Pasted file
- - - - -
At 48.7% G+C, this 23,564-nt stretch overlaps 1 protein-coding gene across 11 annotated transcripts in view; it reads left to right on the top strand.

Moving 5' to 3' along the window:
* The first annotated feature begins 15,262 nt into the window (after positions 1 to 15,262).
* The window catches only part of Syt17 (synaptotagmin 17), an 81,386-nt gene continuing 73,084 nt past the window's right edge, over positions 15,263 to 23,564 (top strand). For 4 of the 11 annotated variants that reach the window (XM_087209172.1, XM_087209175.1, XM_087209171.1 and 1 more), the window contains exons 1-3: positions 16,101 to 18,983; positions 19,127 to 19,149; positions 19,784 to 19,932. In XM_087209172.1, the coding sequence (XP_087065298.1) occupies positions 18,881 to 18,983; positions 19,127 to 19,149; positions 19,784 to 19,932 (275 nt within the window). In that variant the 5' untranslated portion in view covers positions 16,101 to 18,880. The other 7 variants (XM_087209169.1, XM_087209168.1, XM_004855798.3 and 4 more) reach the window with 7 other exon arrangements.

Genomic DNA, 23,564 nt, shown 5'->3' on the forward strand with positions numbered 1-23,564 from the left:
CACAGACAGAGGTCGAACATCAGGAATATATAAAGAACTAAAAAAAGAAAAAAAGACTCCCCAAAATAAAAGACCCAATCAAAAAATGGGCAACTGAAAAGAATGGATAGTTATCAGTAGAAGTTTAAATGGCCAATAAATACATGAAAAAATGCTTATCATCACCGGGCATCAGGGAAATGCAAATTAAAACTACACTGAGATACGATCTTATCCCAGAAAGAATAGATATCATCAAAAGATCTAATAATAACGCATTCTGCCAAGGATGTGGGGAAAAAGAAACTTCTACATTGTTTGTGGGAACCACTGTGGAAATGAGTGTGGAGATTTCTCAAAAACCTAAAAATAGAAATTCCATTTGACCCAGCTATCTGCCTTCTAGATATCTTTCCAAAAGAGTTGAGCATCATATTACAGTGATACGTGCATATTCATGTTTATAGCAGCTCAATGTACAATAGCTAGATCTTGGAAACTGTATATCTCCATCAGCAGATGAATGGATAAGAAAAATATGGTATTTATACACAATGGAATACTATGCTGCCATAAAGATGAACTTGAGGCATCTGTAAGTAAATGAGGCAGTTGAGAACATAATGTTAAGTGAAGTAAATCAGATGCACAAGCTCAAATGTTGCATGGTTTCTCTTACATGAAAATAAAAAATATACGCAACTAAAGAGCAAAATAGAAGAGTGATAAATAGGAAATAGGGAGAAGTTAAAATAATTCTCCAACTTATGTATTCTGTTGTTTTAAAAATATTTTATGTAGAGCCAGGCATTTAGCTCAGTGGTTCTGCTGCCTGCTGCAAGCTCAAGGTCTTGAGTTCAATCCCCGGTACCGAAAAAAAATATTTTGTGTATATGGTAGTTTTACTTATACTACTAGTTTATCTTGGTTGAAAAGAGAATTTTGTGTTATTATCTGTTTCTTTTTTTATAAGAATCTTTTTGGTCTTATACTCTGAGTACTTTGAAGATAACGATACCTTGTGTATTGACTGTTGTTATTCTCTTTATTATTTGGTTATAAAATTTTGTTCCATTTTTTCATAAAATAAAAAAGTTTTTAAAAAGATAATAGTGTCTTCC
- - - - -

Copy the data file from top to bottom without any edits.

At 48.7% G+C, this 23,564-nt stretch overlaps 1 protein-coding gene across 11 annotated transcripts in view; it reads left to right on the top strand.

Moving 5' to 3' along the window:
* The first annotated feature begins 15,262 nt into the window (after positions 1 to 15,262).
* The window catches only part of Syt17 (synaptotagmin 17), an 81,386-nt gene continuing 73,084 nt past the window's right edge, over positions 15,263 to 23,564 (top strand). For 4 of the 11 annotated variants that reach the window (XM_087209172.1, XM_087209175.1, XM_087209171.1 and 1 more), the window contains exons 1-3: positions 16,101 to 18,983; positions 19,127 to 19,149; positions 19,784 to 19,932. In XM_087209172.1, the coding sequence (XP_087065298.1) occupies positions 18,881 to 18,983; positions 19,127 to 19,149; positions 19,784 to 19,932 (275 nt within the window). In that variant the 5' untranslated portion in view covers positions 16,101 to 18,880. The other 7 variants (XM_087209169.1, XM_087209168.1, XM_004855798.3 and 4 more) reach the window with 7 other exon arrangements.

Genomic DNA, 23,564 nt, shown 5'->3' on the forward strand with positions numbered 1-23,564 from the left:
CACAGACAGAGGTCGAACATCAGGAATATATAAAGAACTAAAAAAAGAAAAAAAGACTCCCCAAAATAAAAGACCCAATCAAAAAATGGGCAACTGAAAAGAATGGATAGTTATCAGTAGAAGTTTAAATGGCCAATAAATACATGAAAAAATGCTTATCATCACCGGGCATCAGGGAAATGCAAATTAAAACTACACTGAGATACGATCTTATCCCAGAAAGAATAGATATCATCAAAAGATCTAATAATAACGCATTCTGCCAAGGATGTGGGGAAAAAGAAACTTCTACATTGTTTGTGGGAACCACTGTGGAAATGAGTGTGGAGATTTCTCAAAAACCTAAAAATAGAAATTCCATTTGACCCAGCTATCTGCCTTCTAGATATCTTTCCAAAAGAGTTGAGCATCATATTACAGTGATACGTGCATATTCATGTTTATAGCAGCTCAATGTACAATAGCTAGATCTTGGAAACTGTATATCTCCATCAGCAGATGAATGGATAAGAAAAATATGGTATTTATACACAATGGAATACTATGCTGCCATAAAGATGAACTTGAGGCATCTGTAAGTAAATGAGGCAGTTGAGAACATAATGTTAAGTGAAGTAAATCAGATGCACAAGCTCAAATGTTGCATGGTTTCTCTTACATGAAAATAAAAAATATACGCAACTAAAGAGCAAAATAGAAGAGTGATAAATAGGAAATAGGGAGAAGTTAAAATAATTCTCCAACTTATGTATTCTGTTGTTTTAAAAATATTTTATGTAGAGCCAGGCATTTAGCTCAGTGGTTCTGCTGCCTGCTGCAAGCTCAAGGTCTTGAGTTCAATCCCCGGTACCGAAAAAAAATATTTTGTGTATATGGTAGTTTTACTTATACTACTAGTTTATCTTGGTTGAAAAGAGAATTTTGTGTTATTATCTGTTTCTTTTTTTATAAGAATCTTTTTGGTCTTATACTCTGAGTACTTTGAAGATAACGATACCTTGTGTATTGACTGTTGTTATTCTCTTTATTATTTGGTTATAAAATTTTGTTCCATTTTTTCATAAAATAAAAAAGTTTTTAAAAAGATAATAGTGTCTTCC